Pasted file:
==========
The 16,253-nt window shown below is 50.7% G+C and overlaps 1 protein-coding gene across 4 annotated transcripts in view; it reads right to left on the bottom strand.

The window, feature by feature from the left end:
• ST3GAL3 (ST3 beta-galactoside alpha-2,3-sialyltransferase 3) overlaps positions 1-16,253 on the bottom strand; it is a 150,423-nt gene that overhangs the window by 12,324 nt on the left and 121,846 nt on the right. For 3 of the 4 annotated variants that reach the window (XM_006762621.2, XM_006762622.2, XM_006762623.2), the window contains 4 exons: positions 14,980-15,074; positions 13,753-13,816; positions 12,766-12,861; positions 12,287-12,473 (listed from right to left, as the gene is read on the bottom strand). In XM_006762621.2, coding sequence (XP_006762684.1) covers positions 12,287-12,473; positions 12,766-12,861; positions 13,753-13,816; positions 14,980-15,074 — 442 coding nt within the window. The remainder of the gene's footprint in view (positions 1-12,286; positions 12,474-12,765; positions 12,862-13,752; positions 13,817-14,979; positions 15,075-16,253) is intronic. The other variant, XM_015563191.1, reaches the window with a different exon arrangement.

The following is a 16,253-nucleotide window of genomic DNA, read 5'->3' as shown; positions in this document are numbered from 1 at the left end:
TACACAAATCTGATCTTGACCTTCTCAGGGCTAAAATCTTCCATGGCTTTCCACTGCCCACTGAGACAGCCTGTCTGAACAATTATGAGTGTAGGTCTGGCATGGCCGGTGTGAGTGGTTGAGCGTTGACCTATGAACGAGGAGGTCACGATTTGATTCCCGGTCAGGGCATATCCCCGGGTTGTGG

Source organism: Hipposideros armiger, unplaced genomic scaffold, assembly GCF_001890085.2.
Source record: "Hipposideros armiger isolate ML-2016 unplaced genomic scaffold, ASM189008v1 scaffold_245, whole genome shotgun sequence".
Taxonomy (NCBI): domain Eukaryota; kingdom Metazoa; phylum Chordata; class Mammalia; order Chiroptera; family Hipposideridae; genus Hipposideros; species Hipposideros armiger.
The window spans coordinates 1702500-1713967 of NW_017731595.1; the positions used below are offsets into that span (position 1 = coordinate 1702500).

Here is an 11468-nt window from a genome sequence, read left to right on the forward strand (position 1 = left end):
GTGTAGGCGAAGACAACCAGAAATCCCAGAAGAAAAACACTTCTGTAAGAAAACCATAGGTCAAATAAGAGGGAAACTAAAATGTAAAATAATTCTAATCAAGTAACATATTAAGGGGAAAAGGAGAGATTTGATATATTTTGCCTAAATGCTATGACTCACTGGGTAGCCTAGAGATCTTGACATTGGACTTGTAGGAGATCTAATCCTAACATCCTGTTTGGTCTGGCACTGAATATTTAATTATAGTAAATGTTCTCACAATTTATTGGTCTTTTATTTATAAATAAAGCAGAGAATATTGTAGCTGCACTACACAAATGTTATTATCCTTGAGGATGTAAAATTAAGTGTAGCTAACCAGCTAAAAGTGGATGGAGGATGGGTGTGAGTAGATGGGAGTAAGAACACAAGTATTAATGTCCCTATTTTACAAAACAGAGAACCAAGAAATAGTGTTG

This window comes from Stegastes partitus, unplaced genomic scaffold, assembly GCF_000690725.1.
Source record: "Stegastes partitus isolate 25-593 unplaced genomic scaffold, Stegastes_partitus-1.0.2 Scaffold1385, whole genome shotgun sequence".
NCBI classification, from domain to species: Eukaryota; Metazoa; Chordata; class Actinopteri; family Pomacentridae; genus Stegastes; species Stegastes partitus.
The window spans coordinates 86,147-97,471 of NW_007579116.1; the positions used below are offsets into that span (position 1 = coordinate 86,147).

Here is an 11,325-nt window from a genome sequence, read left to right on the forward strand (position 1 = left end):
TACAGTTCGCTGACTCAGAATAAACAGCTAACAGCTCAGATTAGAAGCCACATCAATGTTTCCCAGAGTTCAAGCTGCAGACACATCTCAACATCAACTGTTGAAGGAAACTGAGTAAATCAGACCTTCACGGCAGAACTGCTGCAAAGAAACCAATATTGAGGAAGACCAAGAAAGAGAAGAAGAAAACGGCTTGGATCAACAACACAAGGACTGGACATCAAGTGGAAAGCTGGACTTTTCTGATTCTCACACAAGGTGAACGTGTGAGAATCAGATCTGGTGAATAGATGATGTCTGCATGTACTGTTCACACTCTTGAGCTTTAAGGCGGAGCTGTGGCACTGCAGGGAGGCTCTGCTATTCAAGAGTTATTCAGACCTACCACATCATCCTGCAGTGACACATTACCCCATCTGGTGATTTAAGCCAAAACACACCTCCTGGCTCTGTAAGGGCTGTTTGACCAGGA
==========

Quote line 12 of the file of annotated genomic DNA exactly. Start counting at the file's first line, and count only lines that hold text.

This window comes from Stegastes partitus, unplaced genomic scaffold, assembly GCF_000690725.1.